Friday, September 17, 2010

DAY 18

I wore the Aircast for 1 week, and my ankle hurt less every day.  The Aircast reduces weight & pressure on the ankle, but it also inhibits normal walking motion, so it causes a lot of fatigue. It also caused some pain and soreness in my legs, thigs, and gluteus maximus (yes, my butt).  I took the Aircast off when I was at home.  I wasn't allowed to put full weight on my foot without the Aircast yet, but I began to put a bit of weight on my bear foot to tested it out.  To my surprise, it didn't hurt much.  My doctor transitioned me from the Aircast to the Air-Stirrup ankle brace (seen below) 3 days ago.  With the ankle brace, I finally get to wear my own sneakers!  My first few steps didn't hurt at all.  After walking for about 1 block, it started hurting a bit and aching.  Everyday I can walk longer without pain.  I push myself to walk until I can't bear it anymore.  This is good as it builds up scar tissue and gets your foot used to it's new corrected position.  Once it begins hurting a lot... I rest about 5 minutes and can walk again without pain. It's important to step normally and not favor the operated foot. Walking down stairs (not up) and on uneven not-level surfaces hurt the most. I'm in NYC, so there's plenty of uneven sidewalks and stairs :(  I'm walking normally on the outside of my foot for the first time in my life, so my foot is a little swollen at the end of the day.  I don't get many shooting sharp pains anymore.  My foot just feels very achey.  I take anti-inflamatories and ice it, and by the next morning it's back to normal. When I think about it... Just 2 weeks after my surgery, and I'm walking around in my own sneakers... amazing I think :)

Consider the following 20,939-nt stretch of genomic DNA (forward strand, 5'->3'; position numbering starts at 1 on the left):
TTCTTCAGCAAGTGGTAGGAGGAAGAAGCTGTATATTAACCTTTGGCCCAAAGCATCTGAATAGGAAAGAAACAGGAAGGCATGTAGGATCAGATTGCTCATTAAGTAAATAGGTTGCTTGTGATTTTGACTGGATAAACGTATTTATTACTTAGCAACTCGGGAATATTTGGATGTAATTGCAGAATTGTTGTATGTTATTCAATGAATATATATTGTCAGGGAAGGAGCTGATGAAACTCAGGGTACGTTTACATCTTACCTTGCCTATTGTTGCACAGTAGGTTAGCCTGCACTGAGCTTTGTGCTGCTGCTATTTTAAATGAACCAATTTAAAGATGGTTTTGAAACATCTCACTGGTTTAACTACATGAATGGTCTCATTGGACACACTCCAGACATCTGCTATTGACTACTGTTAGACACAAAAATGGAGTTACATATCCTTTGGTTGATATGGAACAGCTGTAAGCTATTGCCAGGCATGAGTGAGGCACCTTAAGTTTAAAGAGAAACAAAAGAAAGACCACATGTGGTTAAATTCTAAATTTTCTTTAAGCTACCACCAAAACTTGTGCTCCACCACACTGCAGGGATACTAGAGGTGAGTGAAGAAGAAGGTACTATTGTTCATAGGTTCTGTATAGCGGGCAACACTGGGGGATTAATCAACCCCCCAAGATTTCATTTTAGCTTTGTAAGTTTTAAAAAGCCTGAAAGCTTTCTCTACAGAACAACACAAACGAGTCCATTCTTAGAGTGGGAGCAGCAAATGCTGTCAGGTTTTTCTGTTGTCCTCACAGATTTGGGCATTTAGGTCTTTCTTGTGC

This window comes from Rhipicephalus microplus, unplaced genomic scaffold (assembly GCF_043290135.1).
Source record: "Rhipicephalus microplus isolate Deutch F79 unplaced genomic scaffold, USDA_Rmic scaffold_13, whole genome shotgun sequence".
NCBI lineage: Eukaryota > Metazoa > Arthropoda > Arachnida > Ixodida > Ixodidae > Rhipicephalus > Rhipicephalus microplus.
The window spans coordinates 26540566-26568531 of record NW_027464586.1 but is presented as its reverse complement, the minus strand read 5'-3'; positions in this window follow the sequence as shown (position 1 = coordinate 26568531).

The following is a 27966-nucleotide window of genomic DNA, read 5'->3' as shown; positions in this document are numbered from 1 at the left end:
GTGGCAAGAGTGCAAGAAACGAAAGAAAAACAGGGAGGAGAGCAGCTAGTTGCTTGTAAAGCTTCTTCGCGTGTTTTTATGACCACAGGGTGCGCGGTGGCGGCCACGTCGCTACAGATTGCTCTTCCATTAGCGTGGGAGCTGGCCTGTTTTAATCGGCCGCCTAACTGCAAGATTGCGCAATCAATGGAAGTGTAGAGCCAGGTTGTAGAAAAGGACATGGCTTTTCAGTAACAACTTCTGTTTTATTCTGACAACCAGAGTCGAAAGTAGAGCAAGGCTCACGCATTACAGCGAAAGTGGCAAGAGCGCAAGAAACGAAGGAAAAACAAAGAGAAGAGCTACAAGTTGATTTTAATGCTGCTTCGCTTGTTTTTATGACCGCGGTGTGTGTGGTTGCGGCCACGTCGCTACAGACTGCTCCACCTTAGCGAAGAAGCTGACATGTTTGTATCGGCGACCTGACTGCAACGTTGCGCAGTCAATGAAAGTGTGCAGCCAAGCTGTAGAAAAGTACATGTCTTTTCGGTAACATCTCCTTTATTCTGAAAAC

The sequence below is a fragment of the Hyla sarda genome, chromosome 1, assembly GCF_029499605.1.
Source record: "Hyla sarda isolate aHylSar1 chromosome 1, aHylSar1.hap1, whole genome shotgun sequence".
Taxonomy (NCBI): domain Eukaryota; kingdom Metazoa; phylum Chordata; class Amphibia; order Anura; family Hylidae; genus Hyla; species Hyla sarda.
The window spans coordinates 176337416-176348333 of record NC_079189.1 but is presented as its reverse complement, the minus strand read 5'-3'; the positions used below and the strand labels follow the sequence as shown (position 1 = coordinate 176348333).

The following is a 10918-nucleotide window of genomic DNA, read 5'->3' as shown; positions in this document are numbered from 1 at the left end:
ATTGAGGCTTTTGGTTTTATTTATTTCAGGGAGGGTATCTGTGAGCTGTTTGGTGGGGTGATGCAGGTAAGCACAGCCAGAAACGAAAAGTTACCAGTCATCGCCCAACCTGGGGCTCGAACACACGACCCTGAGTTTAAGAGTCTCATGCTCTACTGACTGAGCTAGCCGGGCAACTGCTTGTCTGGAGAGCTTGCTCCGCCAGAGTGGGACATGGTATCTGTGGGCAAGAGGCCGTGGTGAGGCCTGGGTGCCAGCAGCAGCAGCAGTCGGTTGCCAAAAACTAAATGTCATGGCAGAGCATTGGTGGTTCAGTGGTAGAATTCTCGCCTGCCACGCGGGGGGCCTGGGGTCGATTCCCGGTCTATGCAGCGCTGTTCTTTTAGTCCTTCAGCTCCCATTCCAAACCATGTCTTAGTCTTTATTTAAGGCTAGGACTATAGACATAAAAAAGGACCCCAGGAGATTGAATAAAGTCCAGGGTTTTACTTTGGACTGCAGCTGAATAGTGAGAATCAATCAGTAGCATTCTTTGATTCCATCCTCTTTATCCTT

Wednesday, September 8, 2010


I was in a half-cast for 8 days following my surgery.  I was not allowed to put any weight on my foot during that time.  I went to the doctor yesterday who removed the cast and bandages.  I had no swelling and my foot looked great.  It was straight and my arch didn't collapse.  I was only able to put a tiny bit of weight on my foot, so I won't know if my fallen arch is corrected until I'm full weight bearing. However on a inspiring note, a tiny bit of weight is all it took to collapse my arch before the surgery.  I was put in an Air Cast (seen bellow) and finally allowed to walk on my foot.  The first 2 steps were very painful, but then every step after that hurt less and less.  I walked around for short periods sporadically for the rest of the day.  By the evening, many of my steps didn't hurt at all, although every 3 or 4 steps did still produce pain.  The pain was bearable though... about a 6 out of 10.  I didn't walk too much as it was the 1st day I'm walking and I didn't want to overdue it - it's best it ease into it.  I got home and took off the Air Cast, and my foot still had no swelling.  Things are going great.  I hope it continues this way :)

Sunday, September 5, 2010